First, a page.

Like many other youngsters, a part of my youth was spent on either a football field, baseball diamond or basketball court, and even now when they are very probably long deceased, I am able to recall the names of coaches in both junior and senior high school, am able to remember the excitement and purity of our team play in those years when the euphoria of winning and tears of defeat were so finely balanced, when either one seemed to be the most important thing in our still green lives. There is something so genuine and throat-catching about the play of young athletes, and too often that passion dissipates when it builds to professional sports where everything is “Show me the money!”
Rare to open a collection of poems by a single author and find that as you read from front to back, each successive poem is one that grips from first line to last. Of course, there are many books of poetry that include an impressive number of memorable poems, but for this reader at least, those that hit a homerun, throw a perfect game—those collections are the unexpected find. The winning collection before me now is one called Losing Season by Jack Ridl.
Jack Ridl is the author of eight poetry collections and for thirty-six years taught poetry and literature before his retirement from Hope College in Holland, Michigan. His work has appeared in The Georgia Review, Ploughshares, Prairie Schooner, Gulf Coast, The Denver Quarterly, Chelsea, Free Lunch, The Journal, Passages North, and Poetry East. Ridl lives with his wife along a creek that winds into Lake Michigan.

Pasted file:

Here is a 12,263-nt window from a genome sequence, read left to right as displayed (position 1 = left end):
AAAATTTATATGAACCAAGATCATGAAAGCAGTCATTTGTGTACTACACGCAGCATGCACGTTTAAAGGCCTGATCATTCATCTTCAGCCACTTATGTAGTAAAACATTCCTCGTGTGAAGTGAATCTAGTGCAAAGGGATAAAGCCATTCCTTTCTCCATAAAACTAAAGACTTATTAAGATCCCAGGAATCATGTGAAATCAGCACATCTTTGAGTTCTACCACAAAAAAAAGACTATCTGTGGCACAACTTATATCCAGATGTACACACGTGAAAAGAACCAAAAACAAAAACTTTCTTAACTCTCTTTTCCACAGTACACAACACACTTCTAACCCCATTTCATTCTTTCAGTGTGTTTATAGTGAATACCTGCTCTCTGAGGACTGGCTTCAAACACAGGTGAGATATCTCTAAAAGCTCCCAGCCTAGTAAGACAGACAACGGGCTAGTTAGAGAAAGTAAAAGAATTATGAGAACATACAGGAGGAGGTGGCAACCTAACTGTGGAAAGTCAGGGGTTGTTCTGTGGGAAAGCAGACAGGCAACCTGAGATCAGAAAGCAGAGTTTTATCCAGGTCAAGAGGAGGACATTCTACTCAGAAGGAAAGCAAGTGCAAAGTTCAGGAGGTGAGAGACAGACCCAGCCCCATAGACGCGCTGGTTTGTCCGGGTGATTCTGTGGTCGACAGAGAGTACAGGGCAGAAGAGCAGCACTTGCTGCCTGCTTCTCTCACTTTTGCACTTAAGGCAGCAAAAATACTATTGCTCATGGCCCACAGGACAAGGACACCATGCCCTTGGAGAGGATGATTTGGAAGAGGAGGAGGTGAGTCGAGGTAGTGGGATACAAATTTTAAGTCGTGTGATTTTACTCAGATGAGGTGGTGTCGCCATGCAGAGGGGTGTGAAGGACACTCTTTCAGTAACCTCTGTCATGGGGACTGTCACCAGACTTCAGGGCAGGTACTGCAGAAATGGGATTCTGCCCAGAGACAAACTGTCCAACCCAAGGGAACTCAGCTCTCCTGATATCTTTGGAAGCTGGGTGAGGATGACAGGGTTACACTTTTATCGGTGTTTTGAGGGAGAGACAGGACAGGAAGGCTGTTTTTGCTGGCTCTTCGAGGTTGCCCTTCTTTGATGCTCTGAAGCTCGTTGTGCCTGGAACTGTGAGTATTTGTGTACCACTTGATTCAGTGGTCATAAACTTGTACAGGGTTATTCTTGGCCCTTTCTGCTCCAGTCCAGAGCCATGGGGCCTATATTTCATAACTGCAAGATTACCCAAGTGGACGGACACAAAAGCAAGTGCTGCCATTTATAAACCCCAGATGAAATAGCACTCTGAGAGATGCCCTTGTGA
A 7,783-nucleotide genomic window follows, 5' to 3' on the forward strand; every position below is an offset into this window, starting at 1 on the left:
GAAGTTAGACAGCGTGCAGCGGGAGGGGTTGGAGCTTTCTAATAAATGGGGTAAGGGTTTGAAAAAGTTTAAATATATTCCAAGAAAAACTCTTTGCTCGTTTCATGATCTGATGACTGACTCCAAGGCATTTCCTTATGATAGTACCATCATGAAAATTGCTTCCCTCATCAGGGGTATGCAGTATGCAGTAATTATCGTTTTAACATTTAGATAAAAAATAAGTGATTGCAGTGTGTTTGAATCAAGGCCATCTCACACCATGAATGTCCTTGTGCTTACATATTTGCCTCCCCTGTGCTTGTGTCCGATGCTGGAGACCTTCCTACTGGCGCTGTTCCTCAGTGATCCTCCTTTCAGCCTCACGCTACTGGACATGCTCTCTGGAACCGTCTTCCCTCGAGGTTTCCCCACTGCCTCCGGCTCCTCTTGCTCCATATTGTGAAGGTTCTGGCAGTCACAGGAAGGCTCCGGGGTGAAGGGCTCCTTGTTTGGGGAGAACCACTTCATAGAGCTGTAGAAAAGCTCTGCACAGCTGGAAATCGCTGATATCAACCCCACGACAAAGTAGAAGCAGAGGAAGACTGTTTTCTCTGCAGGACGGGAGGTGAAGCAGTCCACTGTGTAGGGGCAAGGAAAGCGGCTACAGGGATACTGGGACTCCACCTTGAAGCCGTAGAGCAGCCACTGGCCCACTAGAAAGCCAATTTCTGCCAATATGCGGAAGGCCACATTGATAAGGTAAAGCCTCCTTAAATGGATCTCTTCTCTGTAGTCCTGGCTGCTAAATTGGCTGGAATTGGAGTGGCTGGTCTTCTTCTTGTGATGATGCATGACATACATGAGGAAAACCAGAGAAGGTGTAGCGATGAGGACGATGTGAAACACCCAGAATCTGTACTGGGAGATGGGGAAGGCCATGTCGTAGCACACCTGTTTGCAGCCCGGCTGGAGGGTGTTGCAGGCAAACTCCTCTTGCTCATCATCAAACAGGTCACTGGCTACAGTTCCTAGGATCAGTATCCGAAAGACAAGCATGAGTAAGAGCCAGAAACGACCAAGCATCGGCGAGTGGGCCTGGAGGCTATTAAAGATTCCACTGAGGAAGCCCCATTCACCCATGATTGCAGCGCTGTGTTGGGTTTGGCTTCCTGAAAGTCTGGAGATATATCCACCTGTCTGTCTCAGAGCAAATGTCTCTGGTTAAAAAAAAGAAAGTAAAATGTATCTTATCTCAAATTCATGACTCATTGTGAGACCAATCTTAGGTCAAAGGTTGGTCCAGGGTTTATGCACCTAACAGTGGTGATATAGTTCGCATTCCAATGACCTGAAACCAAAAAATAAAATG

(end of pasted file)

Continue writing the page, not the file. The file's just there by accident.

The American experience of high school sports is the focus of Losing Season, Jack Ridl’s latest collection of poems chronicling a year of hope and defeat on and off the basketball court in a small town. Like a basketball game, the book is divided into four quarters, the poems tracing the season in a cycle that follows the hope, the enthusiasm and disappointment of the team players. At its center is the coach, now in middle age and struggling with the tension between his job, his marriage and the widening gulf between himself and his daughter. The youthful exuberance of daily practices with his high school players serves to remind the fifty-year-old of his own aging.
Coach hurls the ball against the garage door,
grabs it on the rebound. He’s missed ten
in a row. He steps to the line, bounces
the ball twice, hard, and the fans from
thirty years ago send their hopes across
their weary lungs. He listens to the hush
of the home crowd while the taunts
of those from out of town float through
the rafters down across the backboard,
spinning around and around the rim.
He slams the ball one more time, feels
the leather, eyes the hoop, shoots.
The ball caroms off the back of the rim, rolls
across the driveway into the herb garden
his wife planted the year they found this house.
Once he could drop nine out of ten
from the line, hit half his jumps shots
from twenty feet. Coach sits down at
the top of the key, stares, sees himself
bringing it up against the press, faking,
shaking his shoulders, stutter stepping, shifting
the ball left hand to right , then back, then up,
his legs exploding, his wrist firing, the ball
looping up, down, through the hoop, making
the net shimmer, the crowd roar. He gets up,
goes over to the garden, reaches for the ball,
stops and pulls some weeds growing through
the oregano, basil, sage, and thyme.